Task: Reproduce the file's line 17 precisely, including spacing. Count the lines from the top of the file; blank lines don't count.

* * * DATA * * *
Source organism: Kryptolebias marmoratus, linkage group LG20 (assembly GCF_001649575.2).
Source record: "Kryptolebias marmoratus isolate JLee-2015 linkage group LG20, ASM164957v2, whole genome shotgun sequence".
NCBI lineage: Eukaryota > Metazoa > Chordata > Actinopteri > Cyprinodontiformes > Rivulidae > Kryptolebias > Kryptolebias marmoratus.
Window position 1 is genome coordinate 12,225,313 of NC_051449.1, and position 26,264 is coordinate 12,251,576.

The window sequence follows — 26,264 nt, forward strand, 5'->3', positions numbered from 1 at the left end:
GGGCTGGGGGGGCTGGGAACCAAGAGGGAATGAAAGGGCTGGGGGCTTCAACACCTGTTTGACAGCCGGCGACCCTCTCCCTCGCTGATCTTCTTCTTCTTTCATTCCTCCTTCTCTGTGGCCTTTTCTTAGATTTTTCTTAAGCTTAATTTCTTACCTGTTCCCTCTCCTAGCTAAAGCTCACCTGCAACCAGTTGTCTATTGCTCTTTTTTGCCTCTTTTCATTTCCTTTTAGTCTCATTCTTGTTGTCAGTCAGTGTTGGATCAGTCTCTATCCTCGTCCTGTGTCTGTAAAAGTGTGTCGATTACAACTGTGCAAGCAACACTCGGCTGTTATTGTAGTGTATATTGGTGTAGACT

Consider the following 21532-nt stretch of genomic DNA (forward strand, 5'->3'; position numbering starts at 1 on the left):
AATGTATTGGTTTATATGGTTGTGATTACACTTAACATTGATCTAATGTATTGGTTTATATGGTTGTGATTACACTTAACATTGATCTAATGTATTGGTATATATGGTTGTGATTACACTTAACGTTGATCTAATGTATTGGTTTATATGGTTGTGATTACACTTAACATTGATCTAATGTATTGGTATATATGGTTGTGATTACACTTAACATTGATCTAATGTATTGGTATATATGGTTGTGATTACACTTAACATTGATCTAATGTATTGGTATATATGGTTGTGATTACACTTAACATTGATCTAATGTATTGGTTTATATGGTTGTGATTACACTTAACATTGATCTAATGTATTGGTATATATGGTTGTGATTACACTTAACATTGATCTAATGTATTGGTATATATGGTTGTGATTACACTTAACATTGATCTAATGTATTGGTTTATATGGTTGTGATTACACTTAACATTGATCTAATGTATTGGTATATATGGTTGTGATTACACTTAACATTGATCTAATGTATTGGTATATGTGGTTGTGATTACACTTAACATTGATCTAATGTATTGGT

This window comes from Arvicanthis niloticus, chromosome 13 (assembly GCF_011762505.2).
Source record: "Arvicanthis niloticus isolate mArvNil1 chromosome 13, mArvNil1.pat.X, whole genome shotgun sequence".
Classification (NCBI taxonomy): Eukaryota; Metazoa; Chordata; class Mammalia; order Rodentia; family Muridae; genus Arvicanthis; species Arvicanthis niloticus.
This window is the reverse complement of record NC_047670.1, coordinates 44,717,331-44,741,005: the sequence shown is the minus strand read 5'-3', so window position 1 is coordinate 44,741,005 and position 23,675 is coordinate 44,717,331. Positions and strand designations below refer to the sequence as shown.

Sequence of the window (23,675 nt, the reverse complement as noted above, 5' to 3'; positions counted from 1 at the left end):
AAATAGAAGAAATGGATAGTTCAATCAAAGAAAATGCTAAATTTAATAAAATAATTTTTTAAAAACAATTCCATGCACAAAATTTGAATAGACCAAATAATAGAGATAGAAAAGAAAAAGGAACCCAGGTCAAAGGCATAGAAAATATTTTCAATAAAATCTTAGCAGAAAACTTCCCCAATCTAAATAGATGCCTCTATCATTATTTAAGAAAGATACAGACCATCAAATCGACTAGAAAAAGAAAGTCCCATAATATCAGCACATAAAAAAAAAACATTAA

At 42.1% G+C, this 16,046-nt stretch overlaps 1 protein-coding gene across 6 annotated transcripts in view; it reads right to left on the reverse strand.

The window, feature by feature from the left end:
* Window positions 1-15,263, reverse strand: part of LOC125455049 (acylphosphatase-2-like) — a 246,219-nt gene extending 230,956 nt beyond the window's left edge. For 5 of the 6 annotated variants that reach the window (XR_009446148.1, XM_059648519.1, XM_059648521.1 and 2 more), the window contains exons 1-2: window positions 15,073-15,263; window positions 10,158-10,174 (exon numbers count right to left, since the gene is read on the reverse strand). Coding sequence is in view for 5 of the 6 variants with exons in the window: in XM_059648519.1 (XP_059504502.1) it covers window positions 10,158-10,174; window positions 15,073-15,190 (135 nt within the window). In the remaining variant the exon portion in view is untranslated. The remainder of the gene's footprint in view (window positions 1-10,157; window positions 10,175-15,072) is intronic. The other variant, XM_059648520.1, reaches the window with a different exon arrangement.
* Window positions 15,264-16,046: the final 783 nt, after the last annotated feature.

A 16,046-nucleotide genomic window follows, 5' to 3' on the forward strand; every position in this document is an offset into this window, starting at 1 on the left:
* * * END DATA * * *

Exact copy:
* Window positions 1-15,263, reverse strand: part of LOC125455049 (acylphosphatase-2-like) — a 246,219-nt gene extending 230,956 nt beyond the window's left edge. For 5 of the 6 annotated variants that reach the window (XR_009446148.1, XM_059648519.1, XM_059648521.1 and 2 more), the window contains exons 1-2: window positions 15,073-15,263; window positions 10,158-10,174 (exon numbers count right to left, since the gene is read on the reverse strand). Coding sequence is in view for 5 of the 6 variants with exons in the window: in XM_059648519.1 (XP_059504502.1) it covers window positions 10,158-10,174; window positions 15,073-15,190 (135 nt within the window). In the remaining variant the exon portion in view is untranslated. The remainder of the gene's footprint in view (window positions 1-10,157; window positions 10,175-15,072) is intronic. The other variant, XM_059648520.1, reaches the window with a different exon arrangement.